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Mineral Products Association’s Chief Executive speaks at Conference for Nature

World Cement,

On 3 September, the Conference for Nature took place in Westminster, London. Supported by conservation groups such as the RSPB, National Trust, The Wildlife Trusts and Butterfly Conservation, the conference focused on halting wildlife declines. Speakers included Sir David Attenborough and Deputy Prime Minister Nick Clegg, as well as representatives from the minerals industry. Andy Spencer, Sustainability Director for Cemex UK, discussed the company’s efforts to protect wildlife at its sites, while Nigel Jackson, Chief Executive of the Mineral Products Association (MPA), spoke about the biodiversity and restoration work carried out by MPA members.

“MPA totally supports the aim of protecting and enhancing the state of nature and biodiversity delivery across the UK and EU and we will play our part where we can. Our industry is uniquely placed to make a difference, more than any other. Our industry operators are practitioners working in the environment, with the environment, and mainly for the environment,” said Jackson.

“Supporting biodiversity is a key aim for us: it is a key part of our license to operate. It also makes good business sense to restore sites to high quality and help deliver national and local environmental priorities and biodiversity targets. We can demonstrate the overall gains in environmental quality as result of our operations, and community support of, and use of, our sites,” he added.

“MPA launched its MPA Biodiversity strategy in 2011, which shows our commitment to extend knowledge, share best practice, develop partnerships, celebrate successes, understand contributions, increase influence and promote education. Our two-yearly Restoration & Biodiversity Awards help recognise and showcase best practice by our members and harden commitment. Last year we launched our National Nature Park – a nationwide network of quarries that have been restored for wildlife and which are accessible to the public. The online resource includes 50 sites around the country, with a range of facilities including nature trails, viewing hides and visitor centres. It is our aim to double the number of quarries in the network to 100 over the next year or so. Furthermore, the RSPB and Nature after Minerals (NAM) have helped us realise that we can deliver nine priority habitats.”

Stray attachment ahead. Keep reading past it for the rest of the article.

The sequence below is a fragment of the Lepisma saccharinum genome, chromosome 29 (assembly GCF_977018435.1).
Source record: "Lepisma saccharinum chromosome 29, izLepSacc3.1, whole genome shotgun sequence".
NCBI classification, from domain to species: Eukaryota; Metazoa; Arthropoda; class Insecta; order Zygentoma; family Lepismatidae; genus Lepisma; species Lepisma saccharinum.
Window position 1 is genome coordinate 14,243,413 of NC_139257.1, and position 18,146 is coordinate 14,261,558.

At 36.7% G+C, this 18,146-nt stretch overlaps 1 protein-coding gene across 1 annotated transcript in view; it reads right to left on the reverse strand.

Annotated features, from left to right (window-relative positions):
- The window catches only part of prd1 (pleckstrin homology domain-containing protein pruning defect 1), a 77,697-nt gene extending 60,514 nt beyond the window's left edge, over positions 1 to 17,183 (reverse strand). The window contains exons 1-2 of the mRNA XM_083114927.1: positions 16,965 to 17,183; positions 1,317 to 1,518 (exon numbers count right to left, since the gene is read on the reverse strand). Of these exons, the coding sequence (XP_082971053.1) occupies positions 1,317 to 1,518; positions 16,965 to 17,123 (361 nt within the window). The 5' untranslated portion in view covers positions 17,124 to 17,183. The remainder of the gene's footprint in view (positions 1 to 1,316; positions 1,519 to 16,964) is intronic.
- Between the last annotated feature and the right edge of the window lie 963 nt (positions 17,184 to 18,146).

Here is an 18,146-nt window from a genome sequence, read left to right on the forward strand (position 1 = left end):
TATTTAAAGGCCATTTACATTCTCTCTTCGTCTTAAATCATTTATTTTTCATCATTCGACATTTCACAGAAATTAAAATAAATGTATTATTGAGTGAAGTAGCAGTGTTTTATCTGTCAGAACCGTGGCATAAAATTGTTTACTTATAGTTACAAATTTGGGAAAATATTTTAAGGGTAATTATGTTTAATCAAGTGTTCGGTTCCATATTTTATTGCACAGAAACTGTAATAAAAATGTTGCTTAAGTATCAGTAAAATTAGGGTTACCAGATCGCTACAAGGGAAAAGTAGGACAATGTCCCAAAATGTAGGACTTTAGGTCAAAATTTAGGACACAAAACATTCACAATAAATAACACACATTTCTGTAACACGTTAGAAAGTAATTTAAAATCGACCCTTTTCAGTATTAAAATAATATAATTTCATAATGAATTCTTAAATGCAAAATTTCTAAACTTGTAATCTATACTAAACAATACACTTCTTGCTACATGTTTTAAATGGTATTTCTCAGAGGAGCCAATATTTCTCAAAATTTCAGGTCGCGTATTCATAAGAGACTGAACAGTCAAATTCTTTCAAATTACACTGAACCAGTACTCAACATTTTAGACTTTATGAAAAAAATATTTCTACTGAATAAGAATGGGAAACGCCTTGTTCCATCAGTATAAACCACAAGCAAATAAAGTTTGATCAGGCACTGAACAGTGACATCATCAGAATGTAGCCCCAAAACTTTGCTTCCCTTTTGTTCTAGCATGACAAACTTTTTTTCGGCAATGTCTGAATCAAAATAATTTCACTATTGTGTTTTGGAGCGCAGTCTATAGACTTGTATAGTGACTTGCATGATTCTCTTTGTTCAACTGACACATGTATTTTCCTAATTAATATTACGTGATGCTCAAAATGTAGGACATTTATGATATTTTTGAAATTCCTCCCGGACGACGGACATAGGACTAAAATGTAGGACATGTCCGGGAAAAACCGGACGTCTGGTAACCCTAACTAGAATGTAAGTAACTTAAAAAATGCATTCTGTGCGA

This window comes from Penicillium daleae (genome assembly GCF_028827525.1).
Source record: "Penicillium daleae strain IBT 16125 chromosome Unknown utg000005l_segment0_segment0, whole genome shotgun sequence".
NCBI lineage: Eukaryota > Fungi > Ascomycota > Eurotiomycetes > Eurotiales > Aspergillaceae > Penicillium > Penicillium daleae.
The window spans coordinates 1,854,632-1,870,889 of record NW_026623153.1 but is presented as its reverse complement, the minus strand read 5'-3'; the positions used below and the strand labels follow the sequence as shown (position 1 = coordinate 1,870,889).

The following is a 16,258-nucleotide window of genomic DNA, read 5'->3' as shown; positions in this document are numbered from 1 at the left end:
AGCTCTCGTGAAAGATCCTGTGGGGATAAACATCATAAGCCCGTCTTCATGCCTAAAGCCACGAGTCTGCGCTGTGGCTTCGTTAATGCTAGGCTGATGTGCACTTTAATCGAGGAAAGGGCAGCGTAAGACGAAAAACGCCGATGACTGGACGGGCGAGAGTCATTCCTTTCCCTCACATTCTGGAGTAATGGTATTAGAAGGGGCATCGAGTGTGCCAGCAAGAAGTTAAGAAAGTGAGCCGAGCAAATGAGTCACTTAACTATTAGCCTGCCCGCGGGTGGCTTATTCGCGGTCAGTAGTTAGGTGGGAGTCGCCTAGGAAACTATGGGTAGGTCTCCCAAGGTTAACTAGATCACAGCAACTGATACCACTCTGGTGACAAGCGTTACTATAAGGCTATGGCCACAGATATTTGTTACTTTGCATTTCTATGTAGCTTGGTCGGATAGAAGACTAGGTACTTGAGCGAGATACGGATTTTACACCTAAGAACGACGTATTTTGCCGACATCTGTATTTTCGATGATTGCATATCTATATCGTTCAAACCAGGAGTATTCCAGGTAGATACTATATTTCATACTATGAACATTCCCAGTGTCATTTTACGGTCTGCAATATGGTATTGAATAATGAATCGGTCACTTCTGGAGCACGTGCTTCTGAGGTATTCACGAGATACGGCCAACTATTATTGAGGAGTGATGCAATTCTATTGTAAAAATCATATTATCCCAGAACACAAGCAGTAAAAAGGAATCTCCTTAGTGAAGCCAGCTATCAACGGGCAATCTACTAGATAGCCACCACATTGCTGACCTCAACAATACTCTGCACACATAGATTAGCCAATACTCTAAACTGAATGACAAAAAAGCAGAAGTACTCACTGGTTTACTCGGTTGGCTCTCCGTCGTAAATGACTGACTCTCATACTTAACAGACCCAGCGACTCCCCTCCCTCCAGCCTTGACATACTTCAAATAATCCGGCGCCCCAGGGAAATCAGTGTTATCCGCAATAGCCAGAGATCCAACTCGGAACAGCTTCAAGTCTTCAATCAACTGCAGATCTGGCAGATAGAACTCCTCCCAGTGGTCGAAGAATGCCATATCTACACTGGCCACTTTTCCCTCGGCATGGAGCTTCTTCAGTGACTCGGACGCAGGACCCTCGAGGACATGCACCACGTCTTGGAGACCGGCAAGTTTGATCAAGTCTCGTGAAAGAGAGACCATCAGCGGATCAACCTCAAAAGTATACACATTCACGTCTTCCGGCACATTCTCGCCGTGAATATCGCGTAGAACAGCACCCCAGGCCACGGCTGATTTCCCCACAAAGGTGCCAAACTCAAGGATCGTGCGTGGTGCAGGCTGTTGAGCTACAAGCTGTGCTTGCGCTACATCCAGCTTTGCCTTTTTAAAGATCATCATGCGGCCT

“And what of the actual delivery on the ground, what about those priority habitats that NAM identified? At least 5000 hectares of priority habitat has been created to date on restored sites; and at least 5000 hectares of priority habitat is committed to (but not yet delivered) in restoration plans – and growing all the time. We have developed other important partnerships with The Wildlife Trusts, Natural England, The Freshwater Habitats Trust, The Bumblebee Conservation Trust and The Bat Conservation Trust. This is good because it encourages dialogue, shares thinking, enriches practice, accelerates progress and helps tell our story – but it is important not to be complacent. So where next?” asked Jackson.

“We will build and validate the database, we will evaluate the asset better, we will capitalise on offsetting and ecosystem services, we will write the story better, we will tell the story better. Our aim is to see the industry shake off historic and false perceptions and become recognised as a very significant national biodiversity asset."

Adapted from press release by

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